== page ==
Aims and Scope

Psychology of Human-Animal Intergroup Relations (PHAIR) publishes scientific research on a wide range of topics related to how people perceive, treat, and interact with non-human animals. This topic is understood within the general context of the pro-animal (vegan) social movement that is rapidly gaining popularity and exposure worldwide. At a broader level, this movement is understood within the context of intersectional social justice concerns related to the treatment of animals, as well as increasing concerns about the impact of animal treatment on the environment, antimicrobial resistance and pandemic risk, and health. The journal would be open to studies from several existing, interrelated areas of scholarship, including moral and social psychology, attitudes and persuasion, diet and health, human-animal relationships, individual differences, and sustainability and environmental psychology.

Potential topics include but are not limited to

  1. Psychological, health, ethical, environmental, and social impacts of different forms of human-animal interaction (e.g., the consumption of plant-based vs. animal-derived products, personal interspecies relationships, animal agriculture)
  2. Attitudes and impressions of cultured meat
  3. Effectiveness of programs and interventions targeting diverse domains of human-animal relations (e.g., consumption; entertainment; conservation; etc.)
  4. Development of human-animal attitudes and behaviors over time or across the lifespan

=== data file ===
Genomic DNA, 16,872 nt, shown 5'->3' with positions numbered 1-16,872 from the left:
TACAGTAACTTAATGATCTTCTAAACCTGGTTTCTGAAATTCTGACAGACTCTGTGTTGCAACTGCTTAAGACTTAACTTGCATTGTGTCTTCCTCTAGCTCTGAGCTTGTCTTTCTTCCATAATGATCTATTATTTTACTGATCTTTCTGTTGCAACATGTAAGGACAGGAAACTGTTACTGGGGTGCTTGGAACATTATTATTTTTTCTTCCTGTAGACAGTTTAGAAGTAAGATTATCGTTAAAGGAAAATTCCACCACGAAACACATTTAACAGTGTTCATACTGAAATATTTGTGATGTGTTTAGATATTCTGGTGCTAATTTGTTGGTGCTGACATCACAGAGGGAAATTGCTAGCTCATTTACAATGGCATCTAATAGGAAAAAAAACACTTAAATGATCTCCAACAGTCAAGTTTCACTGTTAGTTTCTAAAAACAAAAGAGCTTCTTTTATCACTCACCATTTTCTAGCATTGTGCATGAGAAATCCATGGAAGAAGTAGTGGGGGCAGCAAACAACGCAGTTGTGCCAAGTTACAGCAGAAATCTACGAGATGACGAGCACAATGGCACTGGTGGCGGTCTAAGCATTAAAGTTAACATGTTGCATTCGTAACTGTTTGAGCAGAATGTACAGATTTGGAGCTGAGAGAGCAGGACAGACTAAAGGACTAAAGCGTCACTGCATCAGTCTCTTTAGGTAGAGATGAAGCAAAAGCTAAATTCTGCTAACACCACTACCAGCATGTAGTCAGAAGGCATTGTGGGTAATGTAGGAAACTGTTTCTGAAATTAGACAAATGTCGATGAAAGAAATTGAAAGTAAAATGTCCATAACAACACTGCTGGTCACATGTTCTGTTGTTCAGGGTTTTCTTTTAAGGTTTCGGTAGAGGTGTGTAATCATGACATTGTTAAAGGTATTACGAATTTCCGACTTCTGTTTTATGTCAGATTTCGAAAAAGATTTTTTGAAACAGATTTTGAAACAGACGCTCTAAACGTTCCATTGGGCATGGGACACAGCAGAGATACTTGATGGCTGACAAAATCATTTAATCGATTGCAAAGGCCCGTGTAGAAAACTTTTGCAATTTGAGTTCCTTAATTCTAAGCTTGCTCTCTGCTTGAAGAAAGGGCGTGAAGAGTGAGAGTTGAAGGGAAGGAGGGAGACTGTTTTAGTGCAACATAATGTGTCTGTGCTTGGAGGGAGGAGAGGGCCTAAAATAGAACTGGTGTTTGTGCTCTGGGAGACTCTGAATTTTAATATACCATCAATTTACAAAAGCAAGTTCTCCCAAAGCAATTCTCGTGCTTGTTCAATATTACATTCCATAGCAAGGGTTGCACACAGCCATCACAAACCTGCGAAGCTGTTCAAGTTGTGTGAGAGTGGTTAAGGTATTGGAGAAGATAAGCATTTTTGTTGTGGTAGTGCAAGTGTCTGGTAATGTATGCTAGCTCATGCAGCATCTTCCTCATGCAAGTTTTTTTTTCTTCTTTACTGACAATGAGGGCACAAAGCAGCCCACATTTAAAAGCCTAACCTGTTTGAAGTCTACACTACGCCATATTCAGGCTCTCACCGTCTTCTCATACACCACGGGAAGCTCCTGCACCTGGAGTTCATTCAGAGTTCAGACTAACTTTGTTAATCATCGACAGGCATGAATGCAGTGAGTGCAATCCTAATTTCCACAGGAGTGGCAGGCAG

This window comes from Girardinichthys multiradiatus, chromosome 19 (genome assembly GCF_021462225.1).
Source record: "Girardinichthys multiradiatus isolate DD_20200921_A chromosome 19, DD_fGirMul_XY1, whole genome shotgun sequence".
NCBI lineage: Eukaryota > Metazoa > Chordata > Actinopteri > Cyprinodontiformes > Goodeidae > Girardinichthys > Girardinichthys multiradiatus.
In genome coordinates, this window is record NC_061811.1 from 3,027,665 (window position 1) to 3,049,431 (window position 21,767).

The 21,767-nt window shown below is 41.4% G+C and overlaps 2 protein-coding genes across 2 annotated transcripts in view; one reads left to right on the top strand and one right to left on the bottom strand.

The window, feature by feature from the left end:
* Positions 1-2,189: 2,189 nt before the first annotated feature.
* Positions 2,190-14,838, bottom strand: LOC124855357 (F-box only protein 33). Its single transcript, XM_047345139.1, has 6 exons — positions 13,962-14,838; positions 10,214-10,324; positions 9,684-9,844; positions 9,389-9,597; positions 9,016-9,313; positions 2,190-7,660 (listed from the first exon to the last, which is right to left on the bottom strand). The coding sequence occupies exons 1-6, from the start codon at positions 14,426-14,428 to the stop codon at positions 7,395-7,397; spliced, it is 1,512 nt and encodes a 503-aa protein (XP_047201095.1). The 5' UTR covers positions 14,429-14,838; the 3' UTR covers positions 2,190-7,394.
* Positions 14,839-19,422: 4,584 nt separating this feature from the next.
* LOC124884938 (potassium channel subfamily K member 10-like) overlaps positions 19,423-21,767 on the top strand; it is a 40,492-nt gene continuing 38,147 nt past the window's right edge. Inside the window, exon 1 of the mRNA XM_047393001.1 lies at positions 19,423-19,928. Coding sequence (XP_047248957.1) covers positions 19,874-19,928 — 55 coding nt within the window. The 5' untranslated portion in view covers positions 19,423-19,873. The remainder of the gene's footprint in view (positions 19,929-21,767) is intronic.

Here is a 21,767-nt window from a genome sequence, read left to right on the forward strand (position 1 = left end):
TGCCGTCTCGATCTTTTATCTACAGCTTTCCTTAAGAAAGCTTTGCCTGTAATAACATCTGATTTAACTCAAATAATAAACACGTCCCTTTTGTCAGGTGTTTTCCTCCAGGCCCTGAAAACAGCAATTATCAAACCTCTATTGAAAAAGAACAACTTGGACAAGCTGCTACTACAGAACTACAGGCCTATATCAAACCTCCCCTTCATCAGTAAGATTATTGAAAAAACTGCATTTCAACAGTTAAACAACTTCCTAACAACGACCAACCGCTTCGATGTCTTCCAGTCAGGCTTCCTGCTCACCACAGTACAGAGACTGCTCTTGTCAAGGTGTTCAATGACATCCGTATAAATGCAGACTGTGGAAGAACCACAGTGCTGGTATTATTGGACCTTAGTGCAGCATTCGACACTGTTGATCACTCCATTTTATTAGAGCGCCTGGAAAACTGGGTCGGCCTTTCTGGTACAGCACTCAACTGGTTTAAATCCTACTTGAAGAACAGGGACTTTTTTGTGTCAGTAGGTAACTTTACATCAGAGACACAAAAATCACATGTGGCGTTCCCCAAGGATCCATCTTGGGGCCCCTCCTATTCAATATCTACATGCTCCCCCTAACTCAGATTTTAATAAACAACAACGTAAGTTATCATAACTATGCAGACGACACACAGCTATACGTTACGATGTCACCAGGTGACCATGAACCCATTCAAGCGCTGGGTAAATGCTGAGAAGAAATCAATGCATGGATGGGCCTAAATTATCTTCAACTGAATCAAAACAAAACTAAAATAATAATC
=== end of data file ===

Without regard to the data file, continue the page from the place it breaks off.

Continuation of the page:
5. Cross-cultural similarities and differences in human-animal intergroup relations
  6. Attitudes among omnivores about vegans, vegetarians, or flexitarians

Scientific Focus

PHAIR aims to disseminate the science of human-animal intergroup relations, not serve as an outlet for advocacy. Thus, while the contents of the journal will often concern themselves with issues related to advocacy or pro-animal rights positions, interpretations of empirical findings must be as objective as possible, and hew closely to the data. We have implemented several strategies to curtail bias, including specific criteria in our authorship and editorial guidelines, and the use of an Ombudsperson team who will review all of the papers published in PHAIR for bias at the end of each year.

No Article Processing Charges

With the help of our publisher Leibniz Institute for Psychology (ZPID) Psychology of Human-Animal Intergroup Relations (PHAIR) is an open-access journal, free of charge to authors and readers.